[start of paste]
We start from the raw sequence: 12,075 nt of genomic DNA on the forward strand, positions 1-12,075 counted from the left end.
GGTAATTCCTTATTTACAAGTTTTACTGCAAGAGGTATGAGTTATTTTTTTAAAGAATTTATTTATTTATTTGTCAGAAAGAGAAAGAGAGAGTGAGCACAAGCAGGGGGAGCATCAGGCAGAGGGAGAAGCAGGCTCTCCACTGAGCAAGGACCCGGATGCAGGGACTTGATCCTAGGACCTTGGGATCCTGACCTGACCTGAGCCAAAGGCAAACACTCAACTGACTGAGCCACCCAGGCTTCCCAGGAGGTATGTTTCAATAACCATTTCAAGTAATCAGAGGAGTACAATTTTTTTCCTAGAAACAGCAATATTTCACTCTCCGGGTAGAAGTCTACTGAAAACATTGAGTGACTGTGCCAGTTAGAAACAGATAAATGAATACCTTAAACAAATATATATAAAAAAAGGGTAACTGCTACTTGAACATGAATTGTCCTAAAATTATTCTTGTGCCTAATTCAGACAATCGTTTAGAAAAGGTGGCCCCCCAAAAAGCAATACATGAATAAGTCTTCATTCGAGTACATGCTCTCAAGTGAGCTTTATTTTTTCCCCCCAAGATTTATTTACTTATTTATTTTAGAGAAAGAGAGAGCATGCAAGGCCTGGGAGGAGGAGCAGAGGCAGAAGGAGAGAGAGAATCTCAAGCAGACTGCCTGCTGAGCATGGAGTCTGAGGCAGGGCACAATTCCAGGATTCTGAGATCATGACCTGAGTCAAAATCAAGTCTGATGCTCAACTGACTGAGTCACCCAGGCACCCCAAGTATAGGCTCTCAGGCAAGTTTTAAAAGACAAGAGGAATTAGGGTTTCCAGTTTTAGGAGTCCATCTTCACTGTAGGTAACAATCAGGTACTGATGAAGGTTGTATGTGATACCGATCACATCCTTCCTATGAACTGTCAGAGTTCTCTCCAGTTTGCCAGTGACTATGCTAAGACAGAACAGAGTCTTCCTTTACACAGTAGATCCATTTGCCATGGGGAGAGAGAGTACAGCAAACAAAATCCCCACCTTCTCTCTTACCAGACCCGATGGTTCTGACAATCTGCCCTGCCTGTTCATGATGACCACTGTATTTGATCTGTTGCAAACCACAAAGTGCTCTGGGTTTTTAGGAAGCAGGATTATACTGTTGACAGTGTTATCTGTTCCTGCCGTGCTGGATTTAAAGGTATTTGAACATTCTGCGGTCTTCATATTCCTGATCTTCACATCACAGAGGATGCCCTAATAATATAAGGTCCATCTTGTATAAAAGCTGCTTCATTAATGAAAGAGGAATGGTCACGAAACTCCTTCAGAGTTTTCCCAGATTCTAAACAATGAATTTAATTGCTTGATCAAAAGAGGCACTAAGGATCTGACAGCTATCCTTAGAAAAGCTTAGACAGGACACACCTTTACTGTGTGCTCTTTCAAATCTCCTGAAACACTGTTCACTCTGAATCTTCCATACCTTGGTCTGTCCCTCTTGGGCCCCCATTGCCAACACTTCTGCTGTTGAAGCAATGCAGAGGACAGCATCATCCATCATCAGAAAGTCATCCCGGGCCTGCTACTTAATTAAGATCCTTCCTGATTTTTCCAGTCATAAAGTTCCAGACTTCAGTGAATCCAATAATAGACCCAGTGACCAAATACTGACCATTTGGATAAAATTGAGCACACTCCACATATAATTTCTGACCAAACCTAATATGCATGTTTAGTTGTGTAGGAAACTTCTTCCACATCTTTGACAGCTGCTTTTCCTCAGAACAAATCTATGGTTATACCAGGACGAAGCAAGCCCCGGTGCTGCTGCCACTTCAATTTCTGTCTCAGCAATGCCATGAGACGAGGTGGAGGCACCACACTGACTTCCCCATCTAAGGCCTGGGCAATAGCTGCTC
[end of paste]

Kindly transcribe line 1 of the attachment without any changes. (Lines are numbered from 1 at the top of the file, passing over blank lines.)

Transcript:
We start from the raw sequence: 12,075 nt of genomic DNA on the forward strand, positions 1-12,075 counted from the left end.